But this leads into another question: "What kinds of strings are best?" --and this has many different answers. For banjos and especially for guitars and mandolins, there are a bewildering number of choices in strings: light gauge, medium gauge, or heavy gauge; nickel-wound; bright bronze; phospher bronze; "bluegrass" alloys; and the modern high-priced, long-lasting string sets. Which do you need?
If you like your old set of strings, I'd recommend sticking with the same kind when you change them. But if you'd like to try something new, there are a few general guidelines you can go by when choosing strings. Usually, medium-gauge strings provide more volume but are not quite as easy to play, but there are exceptions to that. And very old (pre-war) Gibson mandolins or Martin guitars may really need light-gauge strings, to avoid putting too much string-tension on a fragile instrument. In any case, on banjos, light-gauge strings often sound and play best.
On guitars and mandolins, phosphor-bronze strings may provide the most volume and bassy tone, but also may have the shortest life before they go dead. Nickel-wound strings may give less bass, but may last the longest. "Bright" bronze strings, my personal favorites, may be somewhere in the middle. The new "long-life" string brands seem related to bright bronze, and they do last a long time, but they sometimes seem stiff and difficult to play. And you'll find instruments, and different string brands, and individual string-sets, which will surprise you on all these counts!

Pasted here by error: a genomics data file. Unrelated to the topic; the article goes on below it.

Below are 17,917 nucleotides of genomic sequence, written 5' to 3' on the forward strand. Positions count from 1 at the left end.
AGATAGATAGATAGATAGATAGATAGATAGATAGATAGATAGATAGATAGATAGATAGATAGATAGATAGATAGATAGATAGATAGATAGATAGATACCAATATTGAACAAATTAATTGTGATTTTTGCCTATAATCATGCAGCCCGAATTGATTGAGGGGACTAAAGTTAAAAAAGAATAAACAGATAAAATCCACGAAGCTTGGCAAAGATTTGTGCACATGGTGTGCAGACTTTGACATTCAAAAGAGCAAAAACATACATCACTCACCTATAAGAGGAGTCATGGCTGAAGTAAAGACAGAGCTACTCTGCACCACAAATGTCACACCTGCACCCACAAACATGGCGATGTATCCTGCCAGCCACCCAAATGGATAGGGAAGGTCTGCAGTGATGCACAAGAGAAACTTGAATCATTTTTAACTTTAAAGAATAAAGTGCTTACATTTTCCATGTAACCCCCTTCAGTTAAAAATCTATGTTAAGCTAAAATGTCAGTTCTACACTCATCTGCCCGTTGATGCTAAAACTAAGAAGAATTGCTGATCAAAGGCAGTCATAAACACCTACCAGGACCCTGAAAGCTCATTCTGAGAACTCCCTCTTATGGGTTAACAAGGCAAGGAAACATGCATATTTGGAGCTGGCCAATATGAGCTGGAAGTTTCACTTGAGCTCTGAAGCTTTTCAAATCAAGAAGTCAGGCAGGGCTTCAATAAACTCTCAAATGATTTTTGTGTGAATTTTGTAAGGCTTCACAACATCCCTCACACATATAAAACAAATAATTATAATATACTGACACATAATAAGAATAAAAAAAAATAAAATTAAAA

If you have the time and energy, try different kinds and brands of strings until you find the ones you like best. If you don't want to be changing strings lots of times to find the right ones, ask around, especially among folks who have been playing a while, to see what kind of strings you might like. (Be aware that usually the answer will be the strings THEY like, not the ones YOU might like, but you can filter the answers and figure out what to try.) Good luck!